- BBC News World
One week into some such controversial decisions in the history of the United States Supreme Court.
Just like every June, just before the summer holidays, the country’s highest constitutional court announces the opinions of the most important cases analyzed throughout the year: penalties with broad political, social and economic implications that could affect the lives of millions of people. .
This month is no exception, with the Supreme Court delivering its verdict in three cases over the past three days that have generated tremendous anticipation, tension and debate.
This Friday, the court allowed abortion to be recognized as a constitutional right, as recommended by a previous opinion leak last May.
The day before, he had decided to restrict the restrictions that states could impose on their citizens to carry guns in public, in a country experiencing waves of mass shootings.
On Tuesday, the court decided to reduce the division between church and state by allowing public funds to be used to maintain religious schools in a community that has prided itself on its secularism since its inception.
These, individually and collectively, have provoked many questions among Supreme Court academics, historians and scholars, pointing out that these positions show a turn in “radical conservatism” and “politicization”. Has been highly regarded in the United States for many years.
“This is a serious and dangerous path and now the court is taking us,” the president said Friday. Joe Biden.
“By this (abortion) decision, the conservative majority of the Supreme Court shows how serious it is. How far they are from the majority in this country,” he added.
A “more political” court
This week’s rulings reaffirm the independence of the judiciary and its closeness to certain political positions.
“Half is politics, half is not the opinion of the judiciary, but all politics,” he told the BBC. Keith PipiAssociate Dean of Syracuse University Law School.
A study of more than a decade published earlier this month PNASThe prestigious journal of the United States Academy of Sciences noted that for two years the court had “become more conservative than the American people.”
“The gap between the court and the public has grown since 2020, with the court moving from being very close to the average American to more conservative than most Americans,” the study says.
The year, according to the publication, was not inconsistent: it changed the structure of the Supreme Court radically under the decree. Donald Trump.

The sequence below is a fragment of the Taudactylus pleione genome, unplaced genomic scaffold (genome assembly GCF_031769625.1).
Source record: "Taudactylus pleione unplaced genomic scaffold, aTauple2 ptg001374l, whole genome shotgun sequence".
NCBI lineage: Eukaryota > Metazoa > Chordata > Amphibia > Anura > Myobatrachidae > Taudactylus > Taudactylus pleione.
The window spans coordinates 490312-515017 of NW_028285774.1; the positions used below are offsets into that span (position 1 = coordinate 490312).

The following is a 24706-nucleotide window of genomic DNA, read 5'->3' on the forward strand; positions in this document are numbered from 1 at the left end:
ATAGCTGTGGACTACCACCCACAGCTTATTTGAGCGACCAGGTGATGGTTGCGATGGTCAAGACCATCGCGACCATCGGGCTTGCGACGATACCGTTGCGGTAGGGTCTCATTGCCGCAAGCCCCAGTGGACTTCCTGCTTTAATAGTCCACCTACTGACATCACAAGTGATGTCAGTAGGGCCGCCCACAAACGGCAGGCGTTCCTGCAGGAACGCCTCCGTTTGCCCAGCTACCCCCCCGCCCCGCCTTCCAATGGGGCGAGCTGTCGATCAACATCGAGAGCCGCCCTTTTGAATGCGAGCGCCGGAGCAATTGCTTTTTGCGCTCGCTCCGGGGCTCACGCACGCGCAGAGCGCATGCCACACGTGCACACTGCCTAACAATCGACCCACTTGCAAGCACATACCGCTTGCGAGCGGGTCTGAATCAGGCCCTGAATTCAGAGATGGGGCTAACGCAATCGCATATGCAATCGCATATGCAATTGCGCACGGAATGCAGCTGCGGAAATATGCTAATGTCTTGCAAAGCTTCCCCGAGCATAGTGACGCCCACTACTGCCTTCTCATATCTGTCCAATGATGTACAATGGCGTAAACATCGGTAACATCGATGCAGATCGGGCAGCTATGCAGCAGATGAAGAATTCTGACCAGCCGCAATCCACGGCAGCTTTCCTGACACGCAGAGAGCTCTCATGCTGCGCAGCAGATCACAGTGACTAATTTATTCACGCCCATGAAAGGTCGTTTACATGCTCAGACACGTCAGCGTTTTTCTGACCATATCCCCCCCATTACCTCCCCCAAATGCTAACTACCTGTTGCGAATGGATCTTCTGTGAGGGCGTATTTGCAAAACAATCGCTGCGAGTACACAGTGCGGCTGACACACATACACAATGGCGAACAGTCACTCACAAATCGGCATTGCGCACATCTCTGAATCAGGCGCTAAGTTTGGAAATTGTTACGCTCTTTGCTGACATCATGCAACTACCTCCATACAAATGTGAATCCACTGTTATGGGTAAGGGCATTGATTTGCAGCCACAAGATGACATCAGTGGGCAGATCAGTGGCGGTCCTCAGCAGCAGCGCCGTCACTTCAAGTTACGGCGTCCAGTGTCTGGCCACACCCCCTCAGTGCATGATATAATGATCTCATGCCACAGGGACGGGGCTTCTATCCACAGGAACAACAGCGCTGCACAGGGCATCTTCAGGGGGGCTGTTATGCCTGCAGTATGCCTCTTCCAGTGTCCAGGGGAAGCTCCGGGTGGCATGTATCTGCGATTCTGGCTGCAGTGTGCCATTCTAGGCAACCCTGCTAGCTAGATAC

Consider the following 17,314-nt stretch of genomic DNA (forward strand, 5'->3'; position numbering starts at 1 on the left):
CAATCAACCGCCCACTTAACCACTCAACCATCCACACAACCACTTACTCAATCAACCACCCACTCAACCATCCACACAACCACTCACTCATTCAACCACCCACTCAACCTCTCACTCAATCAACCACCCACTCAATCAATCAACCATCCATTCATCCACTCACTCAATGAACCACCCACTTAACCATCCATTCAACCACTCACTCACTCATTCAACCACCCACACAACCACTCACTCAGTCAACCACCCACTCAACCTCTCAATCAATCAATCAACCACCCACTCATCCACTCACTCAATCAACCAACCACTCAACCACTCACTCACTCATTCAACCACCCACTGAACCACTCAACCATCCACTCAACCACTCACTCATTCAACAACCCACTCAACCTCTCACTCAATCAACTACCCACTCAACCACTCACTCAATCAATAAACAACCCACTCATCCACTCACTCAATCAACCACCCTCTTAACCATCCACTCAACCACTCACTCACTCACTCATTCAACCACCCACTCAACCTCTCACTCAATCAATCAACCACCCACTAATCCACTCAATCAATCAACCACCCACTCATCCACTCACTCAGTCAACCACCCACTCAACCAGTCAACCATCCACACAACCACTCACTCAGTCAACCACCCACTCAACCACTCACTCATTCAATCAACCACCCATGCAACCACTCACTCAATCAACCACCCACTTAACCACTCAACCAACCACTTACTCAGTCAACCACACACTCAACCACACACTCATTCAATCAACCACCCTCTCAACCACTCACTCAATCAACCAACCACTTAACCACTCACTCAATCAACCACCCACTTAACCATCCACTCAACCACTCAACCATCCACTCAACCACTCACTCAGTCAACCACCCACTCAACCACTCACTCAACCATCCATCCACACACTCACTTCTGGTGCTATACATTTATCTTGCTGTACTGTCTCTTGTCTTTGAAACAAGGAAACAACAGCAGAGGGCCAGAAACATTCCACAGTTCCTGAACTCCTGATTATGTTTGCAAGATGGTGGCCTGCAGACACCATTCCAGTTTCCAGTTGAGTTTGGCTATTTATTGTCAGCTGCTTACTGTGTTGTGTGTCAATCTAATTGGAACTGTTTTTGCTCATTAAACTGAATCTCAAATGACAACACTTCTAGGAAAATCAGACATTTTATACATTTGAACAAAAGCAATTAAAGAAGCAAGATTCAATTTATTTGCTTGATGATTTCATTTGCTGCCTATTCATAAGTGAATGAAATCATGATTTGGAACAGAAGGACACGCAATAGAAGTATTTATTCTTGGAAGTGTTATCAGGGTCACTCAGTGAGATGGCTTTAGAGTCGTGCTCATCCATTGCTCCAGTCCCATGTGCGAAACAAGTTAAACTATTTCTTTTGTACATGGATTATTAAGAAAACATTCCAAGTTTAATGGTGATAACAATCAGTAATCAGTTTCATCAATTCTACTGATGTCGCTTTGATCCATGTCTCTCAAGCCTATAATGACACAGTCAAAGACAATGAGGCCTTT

The then president had the extraordinary opportunity to appoint three judges during his government, which radically changed the balance between conservatives and liberals he had until then.
Trump has promised to appoint judges with conservative and religious views, most of them Federal AssociationAn organization that supports direct reading of the Constitution.
Thus, the “majority” of 6 conservative judges was affirmed against the 3 liberal positions.
A study University of Chicago Since then, court rulings have favored religious ideas and themes that were previously regarded as personal freedom.
Legal experts point out that despite Trump’s reorganization of the judiciary, the court’s move towards conservatism has been an integrated process over the years: of the 18 judges confirmed from 1969 to date, only 14 have been nominated by Republicans, and only four by Republicans. Democrats.
Nevertheless, legal experts point out that today’s conservative judges are not the same as they were decades ago: in fact, five Republican judges joined forces with two Democrats to legalize abortion in 1973. Row We Wade, The paradigm of recognizing abortion as a constitutional right.
According to a PNAS study, the court “is now very similar to the Republican Party in its ideological position on key issues.”
Although the court did not make the most controversial decisions in 2021, many of the cases it ruled this week drew attention to the apparent speed with which it changed some of the laws that were already part of American society.